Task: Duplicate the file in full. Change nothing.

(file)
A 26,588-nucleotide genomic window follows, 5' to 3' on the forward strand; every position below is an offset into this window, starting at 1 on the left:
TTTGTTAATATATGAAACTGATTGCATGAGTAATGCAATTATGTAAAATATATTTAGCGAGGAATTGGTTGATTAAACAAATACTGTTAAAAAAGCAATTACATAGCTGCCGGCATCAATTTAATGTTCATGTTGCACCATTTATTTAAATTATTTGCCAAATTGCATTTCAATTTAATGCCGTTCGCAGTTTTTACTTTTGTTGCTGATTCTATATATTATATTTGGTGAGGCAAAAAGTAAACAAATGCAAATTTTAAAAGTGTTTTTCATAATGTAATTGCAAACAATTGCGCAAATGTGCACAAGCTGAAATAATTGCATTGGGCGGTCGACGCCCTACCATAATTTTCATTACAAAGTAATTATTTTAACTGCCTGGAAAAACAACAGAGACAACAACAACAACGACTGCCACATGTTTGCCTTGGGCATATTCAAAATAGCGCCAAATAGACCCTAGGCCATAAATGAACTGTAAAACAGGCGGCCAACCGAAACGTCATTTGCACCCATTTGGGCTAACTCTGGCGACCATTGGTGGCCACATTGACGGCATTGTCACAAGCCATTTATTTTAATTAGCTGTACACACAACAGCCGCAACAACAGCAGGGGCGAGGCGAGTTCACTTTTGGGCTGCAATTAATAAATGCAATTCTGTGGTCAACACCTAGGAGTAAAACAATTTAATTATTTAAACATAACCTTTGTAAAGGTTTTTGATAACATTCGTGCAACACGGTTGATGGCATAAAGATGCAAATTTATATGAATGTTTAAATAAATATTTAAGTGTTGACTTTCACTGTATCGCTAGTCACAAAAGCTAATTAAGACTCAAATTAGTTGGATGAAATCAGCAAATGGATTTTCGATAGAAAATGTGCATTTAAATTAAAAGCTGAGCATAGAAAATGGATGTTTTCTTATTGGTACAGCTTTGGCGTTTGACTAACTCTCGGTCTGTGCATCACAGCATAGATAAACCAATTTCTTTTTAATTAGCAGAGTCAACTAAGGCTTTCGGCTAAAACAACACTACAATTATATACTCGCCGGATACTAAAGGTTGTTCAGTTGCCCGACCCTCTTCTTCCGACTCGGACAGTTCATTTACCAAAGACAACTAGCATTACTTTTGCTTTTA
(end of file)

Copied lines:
A 26,588-nucleotide genomic window follows, 5' to 3' on the forward strand; every position below is an offset into this window, starting at 1 on the left:
TTTGTTAATATATGAAACTGATTGCATGAGTAATGCAATTATGTAAAATATATTTAGCGAGGAATTGGTTGATTAAACAAATACTGTTAAAAAAGCAATTACATAGCTGCCGGCATCAATTTAATGTTCATGTTGCACCATTTATTTAAATTATTTGCCAAATTGCATTTCAATTTAATGCCGTTCGCAGTTTTTACTTTTGTTGCTGATTCTATATATTATATTTGGTGAGGCAAAAAGTAAACAAATGCAAATTTTAAAAGTGTTTTTCATAATGTAATTGCAAACAATTGCGCAAATGTGCACAAGCTGAAATAATTGCATTGGGCGGTCGACGCCCTACCATAATTTTCATTACAAAGTAATTATTTTAACTGCCTGGAAAAACAACAGAGACAACAACAACAACGACTGCCACATGTTTGCCTTGGGCATATTCAAAATAGCGCCAAATAGACCCTAGGCCATAAATGAACTGTAAAACAGGCGGCCAACCGAAACGTCATTTGCACCCATTTGGGCTAACTCTGGCGACCATTGGTGGCCACATTGACGGCATTGTCACAAGCCATTTATTTTAATTAGCTGTACACACAACAGCCGCAACAACAGCAGGGGCGAGGCGAGTTCACTTTTGGGCTGCAATTAATAAATGCAATTCTGTGGTCAACACCTAGGAGTAAAACAATTTAATTATTTAAACATAACCTTTGTAAAGGTTTTTGATAACATTCGTGCAACACGGTTGATGGCATAAAGATGCAAATTTATATGAATGTTTAAATAAATATTTAAGTGTTGACTTTCACTGTATCGCTAGTCACAAAAGCTAATTAAGACTCAAATTAGTTGGATGAAATCAGCAAATGGATTTTCGATAGAAAATGTGCATTTAAATTAAAAGCTGAGCATAGAAAATGGATGTTTTCTTATTGGTACAGCTTTGGCGTTTGACTAACTCTCGGTCTGTGCATCACAGCATAGATAAACCAATTTCTTTTTAATTAGCAGAGTCAACTAAGGCTTTCGGCTAAAACAACACTACAATTATATACTCGCCGGATACTAAAGGTTGTTCAGTTGCCCGACCCTCTTCTTCCGACTCGGACAGTTCATTTACCAAAGACAACTAGCATTACTTTTGCTTTTA